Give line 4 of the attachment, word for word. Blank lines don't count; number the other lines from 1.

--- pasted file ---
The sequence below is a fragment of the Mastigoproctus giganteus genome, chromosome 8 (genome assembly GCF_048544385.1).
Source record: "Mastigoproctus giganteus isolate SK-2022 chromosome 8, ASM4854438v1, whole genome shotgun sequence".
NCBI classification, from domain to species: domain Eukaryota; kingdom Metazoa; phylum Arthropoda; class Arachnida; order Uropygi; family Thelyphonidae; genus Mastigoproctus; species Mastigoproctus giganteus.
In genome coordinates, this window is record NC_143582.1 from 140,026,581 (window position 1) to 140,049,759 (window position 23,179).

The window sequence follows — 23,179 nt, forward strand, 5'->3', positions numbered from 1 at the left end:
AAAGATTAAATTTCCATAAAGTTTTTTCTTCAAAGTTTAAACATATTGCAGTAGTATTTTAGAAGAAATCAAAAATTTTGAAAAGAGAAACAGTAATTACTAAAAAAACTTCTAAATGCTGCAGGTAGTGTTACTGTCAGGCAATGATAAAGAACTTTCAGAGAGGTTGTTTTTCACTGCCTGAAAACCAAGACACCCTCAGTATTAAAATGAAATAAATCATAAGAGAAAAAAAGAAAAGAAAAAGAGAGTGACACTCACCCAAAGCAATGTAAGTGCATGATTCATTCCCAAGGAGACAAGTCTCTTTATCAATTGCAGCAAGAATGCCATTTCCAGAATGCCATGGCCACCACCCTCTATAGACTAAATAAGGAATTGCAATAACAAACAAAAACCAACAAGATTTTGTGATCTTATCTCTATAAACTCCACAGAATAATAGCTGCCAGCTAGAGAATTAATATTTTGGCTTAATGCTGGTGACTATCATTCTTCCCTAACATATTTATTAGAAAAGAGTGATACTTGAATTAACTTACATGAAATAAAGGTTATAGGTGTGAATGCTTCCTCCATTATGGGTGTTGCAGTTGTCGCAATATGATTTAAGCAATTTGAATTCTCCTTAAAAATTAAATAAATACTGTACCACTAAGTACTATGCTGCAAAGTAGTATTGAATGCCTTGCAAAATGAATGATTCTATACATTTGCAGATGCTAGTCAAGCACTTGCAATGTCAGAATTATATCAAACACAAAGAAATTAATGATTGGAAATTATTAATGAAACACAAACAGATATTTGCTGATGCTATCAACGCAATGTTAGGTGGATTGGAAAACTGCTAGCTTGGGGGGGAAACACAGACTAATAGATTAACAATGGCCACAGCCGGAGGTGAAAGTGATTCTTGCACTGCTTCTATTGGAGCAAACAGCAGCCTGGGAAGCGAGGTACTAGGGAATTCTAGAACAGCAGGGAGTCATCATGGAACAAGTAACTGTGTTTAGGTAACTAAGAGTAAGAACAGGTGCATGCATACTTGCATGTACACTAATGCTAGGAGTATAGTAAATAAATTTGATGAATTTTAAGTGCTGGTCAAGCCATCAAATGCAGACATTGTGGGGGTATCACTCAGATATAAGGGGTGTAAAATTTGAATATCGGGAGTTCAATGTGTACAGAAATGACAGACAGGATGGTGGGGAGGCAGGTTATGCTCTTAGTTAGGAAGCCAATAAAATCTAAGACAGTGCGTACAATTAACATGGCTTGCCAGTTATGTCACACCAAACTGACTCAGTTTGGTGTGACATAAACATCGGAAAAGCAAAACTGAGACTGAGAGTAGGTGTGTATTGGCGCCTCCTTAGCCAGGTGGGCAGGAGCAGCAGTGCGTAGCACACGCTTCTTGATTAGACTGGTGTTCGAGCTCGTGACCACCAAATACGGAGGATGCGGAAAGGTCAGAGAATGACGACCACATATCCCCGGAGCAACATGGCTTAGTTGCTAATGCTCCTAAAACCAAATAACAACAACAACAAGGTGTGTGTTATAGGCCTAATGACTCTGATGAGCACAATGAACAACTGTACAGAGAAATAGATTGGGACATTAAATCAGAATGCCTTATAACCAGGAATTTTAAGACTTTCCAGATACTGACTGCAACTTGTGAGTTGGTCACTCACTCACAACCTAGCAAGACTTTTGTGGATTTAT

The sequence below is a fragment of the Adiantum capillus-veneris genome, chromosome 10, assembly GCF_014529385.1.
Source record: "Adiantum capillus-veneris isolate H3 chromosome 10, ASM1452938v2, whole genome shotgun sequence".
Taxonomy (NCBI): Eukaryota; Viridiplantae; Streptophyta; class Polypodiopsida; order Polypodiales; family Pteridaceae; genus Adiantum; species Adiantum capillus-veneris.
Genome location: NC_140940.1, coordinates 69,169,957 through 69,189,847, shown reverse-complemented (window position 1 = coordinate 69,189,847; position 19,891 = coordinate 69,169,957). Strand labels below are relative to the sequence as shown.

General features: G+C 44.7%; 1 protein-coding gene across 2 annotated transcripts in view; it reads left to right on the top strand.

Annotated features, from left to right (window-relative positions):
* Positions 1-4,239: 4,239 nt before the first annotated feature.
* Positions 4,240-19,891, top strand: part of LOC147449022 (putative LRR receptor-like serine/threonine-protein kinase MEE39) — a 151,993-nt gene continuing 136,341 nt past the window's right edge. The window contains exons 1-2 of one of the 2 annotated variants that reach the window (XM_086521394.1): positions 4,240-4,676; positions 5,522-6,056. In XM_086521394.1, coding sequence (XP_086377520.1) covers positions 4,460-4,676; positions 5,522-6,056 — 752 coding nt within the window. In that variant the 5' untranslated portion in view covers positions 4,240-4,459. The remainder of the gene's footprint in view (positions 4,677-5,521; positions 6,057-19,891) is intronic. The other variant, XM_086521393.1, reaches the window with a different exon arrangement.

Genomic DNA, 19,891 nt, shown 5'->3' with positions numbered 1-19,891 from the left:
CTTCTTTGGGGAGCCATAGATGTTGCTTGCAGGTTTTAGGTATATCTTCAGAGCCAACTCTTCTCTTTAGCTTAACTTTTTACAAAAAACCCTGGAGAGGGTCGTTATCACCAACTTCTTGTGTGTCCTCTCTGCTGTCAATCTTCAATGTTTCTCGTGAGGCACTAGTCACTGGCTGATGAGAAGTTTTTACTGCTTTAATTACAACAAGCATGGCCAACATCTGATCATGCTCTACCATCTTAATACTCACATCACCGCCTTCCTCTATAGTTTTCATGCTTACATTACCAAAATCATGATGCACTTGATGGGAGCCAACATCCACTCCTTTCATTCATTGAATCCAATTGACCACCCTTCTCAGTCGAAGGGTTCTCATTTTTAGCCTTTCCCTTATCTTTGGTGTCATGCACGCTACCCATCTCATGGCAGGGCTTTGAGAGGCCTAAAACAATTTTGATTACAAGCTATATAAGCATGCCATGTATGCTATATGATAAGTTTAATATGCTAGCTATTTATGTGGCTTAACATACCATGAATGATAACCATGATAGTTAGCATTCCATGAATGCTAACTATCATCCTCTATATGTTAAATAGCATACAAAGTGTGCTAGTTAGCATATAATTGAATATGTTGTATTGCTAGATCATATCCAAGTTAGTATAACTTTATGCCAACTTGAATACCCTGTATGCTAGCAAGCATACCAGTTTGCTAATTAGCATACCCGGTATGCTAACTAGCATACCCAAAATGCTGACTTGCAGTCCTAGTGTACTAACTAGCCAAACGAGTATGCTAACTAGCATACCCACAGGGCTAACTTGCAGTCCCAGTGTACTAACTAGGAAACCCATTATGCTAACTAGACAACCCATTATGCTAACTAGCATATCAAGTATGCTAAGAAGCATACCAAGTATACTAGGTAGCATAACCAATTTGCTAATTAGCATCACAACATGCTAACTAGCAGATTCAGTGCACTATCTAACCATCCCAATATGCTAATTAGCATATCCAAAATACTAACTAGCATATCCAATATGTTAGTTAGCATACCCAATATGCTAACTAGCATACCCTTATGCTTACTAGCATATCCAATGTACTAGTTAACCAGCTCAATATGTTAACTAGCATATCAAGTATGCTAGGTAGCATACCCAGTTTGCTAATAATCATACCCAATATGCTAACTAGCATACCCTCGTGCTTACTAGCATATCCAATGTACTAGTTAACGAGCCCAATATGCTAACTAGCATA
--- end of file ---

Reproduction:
In genome coordinates, this window is record NC_143582.1 from 140,026,581 (window position 1) to 140,049,759 (window position 23,179).